Feb 16

Belgian DPA rejects the Transparency and Consent Framework

It appears that the national data protection authorities have awoken from their peaceful slumber in the past months. This time, the Belgian authority has claimed its first prominent victim in a while. It issued a decision against the IAB Europe’s Transparency and Consent Framework (TCF), a consent framework relied on by millions of websites to regulate users’ preferences for personalised ads.

The Transparency and Consent Framework

When an individual visits a website they are confronted with the infamous cookie banners due to legal requirements in the e-Privacy Directive. For websites that serve ads in the EU, the TCF is the most commonly used consent management solution allowing website owners to sell their ad space to bidders after the user indicated whether/how they may be tracked to serve personalised ads. The TCF shares this information (via the OpenRTB protocol) with organisations for the sale and serving of ads. Check out our blog article on Real Time Bidding if you want to know more about the complex mechanism behind the serving of online ads and why the mechanism is at odds with EU data protection legislation.

Investigation and determining the roles in the processing

The first important result of the authority’s decision was establishing that personal data is being processed by the TCF since individuals can be identified through the combination of 

  • The TCF’s TC String containing metadata but also the unique ad preferences which are shared with the adtech vendors, and
  • the euconsent-v2 cookie set by the cookie management platform used by the website provider (which contains the individuals’ IP address).

The authority also emphasised that if the purpose of the processing is the singling out of persons, it may be assumed that the parties involved in the processing may/will have the means at their disposal to identify individuals.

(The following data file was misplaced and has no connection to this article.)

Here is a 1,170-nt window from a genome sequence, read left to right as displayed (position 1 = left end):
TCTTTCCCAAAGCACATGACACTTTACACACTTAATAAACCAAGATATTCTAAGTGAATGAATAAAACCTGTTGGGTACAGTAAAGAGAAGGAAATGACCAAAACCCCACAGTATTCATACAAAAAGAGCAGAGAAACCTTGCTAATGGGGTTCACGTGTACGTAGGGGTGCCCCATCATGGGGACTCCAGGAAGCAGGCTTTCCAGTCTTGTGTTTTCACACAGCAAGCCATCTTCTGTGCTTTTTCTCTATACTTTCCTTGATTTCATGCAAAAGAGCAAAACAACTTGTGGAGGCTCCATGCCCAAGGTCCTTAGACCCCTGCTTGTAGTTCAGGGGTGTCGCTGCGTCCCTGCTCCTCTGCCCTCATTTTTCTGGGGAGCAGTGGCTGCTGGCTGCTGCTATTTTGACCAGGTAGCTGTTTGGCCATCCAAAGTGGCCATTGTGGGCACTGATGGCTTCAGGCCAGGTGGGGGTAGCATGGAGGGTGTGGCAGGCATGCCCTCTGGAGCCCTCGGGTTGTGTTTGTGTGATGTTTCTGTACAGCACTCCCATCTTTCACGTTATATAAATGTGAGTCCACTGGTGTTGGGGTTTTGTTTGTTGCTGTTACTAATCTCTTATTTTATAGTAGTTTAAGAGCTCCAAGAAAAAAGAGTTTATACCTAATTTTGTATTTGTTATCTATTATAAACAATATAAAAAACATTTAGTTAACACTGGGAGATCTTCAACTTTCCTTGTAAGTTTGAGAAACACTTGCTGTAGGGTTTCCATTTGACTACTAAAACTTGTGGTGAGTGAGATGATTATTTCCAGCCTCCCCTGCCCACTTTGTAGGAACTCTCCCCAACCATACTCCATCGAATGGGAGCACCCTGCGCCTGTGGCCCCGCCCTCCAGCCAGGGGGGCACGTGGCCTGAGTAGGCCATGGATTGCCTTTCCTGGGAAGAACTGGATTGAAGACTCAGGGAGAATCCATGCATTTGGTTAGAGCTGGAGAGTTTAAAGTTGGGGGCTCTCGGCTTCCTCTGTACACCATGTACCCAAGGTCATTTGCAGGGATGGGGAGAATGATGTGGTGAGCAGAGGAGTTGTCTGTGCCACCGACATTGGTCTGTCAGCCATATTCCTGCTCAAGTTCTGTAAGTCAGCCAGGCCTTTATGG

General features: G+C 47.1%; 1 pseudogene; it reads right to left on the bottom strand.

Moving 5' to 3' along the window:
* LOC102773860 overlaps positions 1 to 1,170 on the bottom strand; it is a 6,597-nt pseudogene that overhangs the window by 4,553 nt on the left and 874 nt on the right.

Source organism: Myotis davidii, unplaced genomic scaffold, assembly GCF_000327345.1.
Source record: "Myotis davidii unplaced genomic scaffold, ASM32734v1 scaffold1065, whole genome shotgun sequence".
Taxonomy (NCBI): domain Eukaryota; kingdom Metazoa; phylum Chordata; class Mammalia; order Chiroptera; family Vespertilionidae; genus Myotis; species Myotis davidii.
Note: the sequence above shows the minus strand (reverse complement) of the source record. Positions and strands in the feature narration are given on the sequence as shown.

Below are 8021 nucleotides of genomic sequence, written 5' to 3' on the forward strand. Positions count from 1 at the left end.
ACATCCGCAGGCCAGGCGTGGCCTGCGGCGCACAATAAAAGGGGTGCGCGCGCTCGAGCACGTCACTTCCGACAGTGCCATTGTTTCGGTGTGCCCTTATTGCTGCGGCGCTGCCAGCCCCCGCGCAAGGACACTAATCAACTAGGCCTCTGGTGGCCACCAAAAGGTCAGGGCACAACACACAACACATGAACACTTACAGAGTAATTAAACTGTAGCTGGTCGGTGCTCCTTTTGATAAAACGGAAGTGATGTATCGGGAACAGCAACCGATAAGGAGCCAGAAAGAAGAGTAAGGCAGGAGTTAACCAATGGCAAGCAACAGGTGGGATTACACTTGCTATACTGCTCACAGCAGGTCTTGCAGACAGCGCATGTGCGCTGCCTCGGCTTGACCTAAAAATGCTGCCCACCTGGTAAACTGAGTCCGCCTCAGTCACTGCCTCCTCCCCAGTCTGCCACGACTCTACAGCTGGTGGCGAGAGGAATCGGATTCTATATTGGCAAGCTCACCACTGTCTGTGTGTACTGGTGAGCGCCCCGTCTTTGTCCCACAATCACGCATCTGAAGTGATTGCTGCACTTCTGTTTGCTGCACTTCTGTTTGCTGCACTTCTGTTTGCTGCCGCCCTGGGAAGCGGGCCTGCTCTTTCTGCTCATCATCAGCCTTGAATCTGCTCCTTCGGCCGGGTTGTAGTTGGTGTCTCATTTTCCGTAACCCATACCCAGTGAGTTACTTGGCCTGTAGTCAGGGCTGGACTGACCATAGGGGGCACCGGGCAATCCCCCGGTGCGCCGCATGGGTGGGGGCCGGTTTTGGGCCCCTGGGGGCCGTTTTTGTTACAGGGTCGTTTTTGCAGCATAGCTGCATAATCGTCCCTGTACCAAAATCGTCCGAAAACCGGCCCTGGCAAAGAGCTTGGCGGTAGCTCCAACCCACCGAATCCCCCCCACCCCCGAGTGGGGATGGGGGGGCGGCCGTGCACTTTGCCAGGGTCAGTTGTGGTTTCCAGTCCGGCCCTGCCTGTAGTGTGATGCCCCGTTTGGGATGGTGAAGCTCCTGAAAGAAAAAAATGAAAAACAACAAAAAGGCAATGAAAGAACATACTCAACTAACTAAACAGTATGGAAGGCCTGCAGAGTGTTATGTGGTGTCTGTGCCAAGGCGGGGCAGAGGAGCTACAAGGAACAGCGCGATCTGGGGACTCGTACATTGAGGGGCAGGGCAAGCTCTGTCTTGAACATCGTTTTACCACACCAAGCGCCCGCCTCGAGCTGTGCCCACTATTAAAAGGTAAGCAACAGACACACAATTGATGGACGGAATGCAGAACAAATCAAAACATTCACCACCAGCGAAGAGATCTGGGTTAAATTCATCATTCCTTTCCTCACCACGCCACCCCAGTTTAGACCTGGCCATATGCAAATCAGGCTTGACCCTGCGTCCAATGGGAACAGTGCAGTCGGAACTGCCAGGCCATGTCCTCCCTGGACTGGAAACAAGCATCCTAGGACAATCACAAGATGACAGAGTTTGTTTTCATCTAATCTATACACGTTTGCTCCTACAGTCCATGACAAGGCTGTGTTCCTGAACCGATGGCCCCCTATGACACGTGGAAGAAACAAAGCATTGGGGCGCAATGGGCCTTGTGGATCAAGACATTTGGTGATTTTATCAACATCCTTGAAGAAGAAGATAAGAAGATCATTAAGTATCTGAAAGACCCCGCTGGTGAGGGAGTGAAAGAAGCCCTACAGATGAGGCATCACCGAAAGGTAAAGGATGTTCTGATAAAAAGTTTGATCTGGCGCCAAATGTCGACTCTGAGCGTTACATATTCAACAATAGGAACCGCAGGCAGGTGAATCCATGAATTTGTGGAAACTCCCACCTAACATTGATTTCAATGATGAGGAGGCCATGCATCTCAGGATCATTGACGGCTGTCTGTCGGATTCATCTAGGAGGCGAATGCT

The authority also took a deep dive into the Real Time Bidding process and came to the conclusion that it entails many risks to the rights and freedoms of the individuals whose personal data is being processed – to mention two: large scale processing of personal data, processing of special categories of personal data.

The Belgian authority further held that IAB Europe acts as the data controller in regard to the personal data processed through the TCF since it ‘has a decisive influence on the purpose […] and means […] of the processing by imposing compulsory TCF parameters’. Without the TCF the adtech vendors and publishers participating in the Real Time Bidding process would not be able to achieve the goals set by IAB Europe, regardless of IAB Europe accessing the processed personal data or not.

IAB Europe contested the authority’s view on their role in regard to the processing. Being considered a data controller entails more accountability and having to comply with obligations.

Are there Joint Controllers?

In regard to the publishers, consent management platforms and adtech vendors, the supervisory authority checked if they may be regarded as joint controllers. The answer depends on whether the intended data processing would be impossible without the participation of those parties – i.e. if the processing carried out by them are inseparable and indivisible. The authority held that TCF is an ecosystem that collects and exchanges individuals’ preferences not for its own purposes, but to facilitate further processing by the other parties. The other parties are therefore to be considered joint controllers. The scope of their and IAB Europe’s joint controllership is dependent on the exact implementation of TCF policies in each case and deviations thereof.